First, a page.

Ganesh: Making the case for high-density suburbs
Silicon Valley commuters clog the highway as people travel between work and home in this file photo.

    California is burning. California is choking. And it’s largely due to climate change.

    The human consequences of this catastrophe could not be more acute as roughly one in four Californians live in fire-risk zones. This, coupled with the fact that 40% of the state’s emissions come from transportation, can only lead us to one conclusion: It’s time to abandon the low-density suburb.

    From 2011 to 2017, the Bay Area added 4.3 jobs per housing unit and the resultant high housing demand is now fueling our exorbitant prices.

    Our refusal to rapidly add new housing to allow people to live close to where they work is pushing low-income Bay Area residents into sweltering and fire-prone inland communities while the rise of super-commuting is also worsening our car-emissions crisis.

    The housing crisis is inextricably linked with our climate catastrophe and it’s time we recognize that fact. As the largest city in the Bay Area, San Jose needs to proactively respond to these twin crises or risk being overwhelmed by them.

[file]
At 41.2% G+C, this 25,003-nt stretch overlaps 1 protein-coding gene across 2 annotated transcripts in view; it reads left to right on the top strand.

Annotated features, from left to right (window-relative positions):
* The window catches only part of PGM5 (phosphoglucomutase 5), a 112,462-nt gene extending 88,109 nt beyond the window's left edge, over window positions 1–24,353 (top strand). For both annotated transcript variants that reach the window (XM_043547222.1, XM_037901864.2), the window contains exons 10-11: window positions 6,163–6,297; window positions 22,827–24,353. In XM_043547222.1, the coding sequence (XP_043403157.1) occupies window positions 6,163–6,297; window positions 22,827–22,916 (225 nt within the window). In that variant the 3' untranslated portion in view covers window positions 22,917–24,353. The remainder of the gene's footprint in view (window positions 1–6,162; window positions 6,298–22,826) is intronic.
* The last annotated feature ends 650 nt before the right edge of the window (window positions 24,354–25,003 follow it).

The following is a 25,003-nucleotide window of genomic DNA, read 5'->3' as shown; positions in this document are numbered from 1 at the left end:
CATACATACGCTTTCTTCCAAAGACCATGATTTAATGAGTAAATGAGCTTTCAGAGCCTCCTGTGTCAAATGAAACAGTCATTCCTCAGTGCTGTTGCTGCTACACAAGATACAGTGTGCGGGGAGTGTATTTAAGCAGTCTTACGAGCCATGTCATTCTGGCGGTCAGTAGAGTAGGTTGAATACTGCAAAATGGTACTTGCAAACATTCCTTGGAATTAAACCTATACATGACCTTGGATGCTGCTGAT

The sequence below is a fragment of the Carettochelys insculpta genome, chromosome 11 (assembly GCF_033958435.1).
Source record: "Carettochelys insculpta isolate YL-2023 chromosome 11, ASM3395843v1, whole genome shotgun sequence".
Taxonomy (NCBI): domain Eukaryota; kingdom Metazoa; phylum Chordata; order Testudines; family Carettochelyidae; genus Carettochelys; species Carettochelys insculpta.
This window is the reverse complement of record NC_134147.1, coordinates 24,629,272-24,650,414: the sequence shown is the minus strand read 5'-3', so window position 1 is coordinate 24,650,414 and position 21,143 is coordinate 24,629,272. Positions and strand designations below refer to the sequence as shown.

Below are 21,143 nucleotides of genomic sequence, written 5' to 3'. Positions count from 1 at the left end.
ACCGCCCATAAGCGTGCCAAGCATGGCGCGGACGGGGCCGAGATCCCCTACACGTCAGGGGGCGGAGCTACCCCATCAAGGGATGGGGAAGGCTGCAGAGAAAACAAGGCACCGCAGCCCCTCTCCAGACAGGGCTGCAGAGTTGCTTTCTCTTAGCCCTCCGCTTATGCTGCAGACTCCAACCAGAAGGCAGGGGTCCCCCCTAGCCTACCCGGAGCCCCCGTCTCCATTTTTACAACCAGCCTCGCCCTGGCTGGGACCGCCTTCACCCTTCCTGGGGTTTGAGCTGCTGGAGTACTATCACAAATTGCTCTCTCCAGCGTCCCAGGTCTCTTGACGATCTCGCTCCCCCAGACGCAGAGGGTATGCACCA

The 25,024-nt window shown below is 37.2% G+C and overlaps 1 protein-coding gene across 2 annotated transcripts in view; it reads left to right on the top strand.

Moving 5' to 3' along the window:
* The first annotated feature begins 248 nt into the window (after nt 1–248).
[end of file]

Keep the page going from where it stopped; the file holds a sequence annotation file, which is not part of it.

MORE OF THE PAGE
It’s time to stop planning our cities around cars and parking and start planning them around people.

    Here in San Jose, gentle upzoning of our communities through programs such as Opportunity Housing can help us lessen our car dependency by enabling people to live closer to where they work, thus promoting more active and environmentally friendly modes of transportation, such as biking, walking, and transit.

    It can further increase housing affordability by enabling people to access opportunities in high-resource communities while providing a fiscally sound method of solving our housing crisis.

    But housing, as crucial as it is, is only a piece of the puzzle. Meeting the lofty ideals of our climate emergency declaration means actively weaning ourselves off our addiction to cars at all levels of government.

    That includes rejecting traffic-inducing projects such as the Charcot Avenue extension in favor of more sustainable modes of transportation and expediting the completion of complete streets projects to promote more active and sustainable modes of transportation.

    The climate crisis is not coming. It’s already here. And we now must decide whether we want to be an inclusive, climate resilient city or a city of climate refugees.

    Abhinav Ganesh is a San Jose high school student with an interest in housing and environmental issues.

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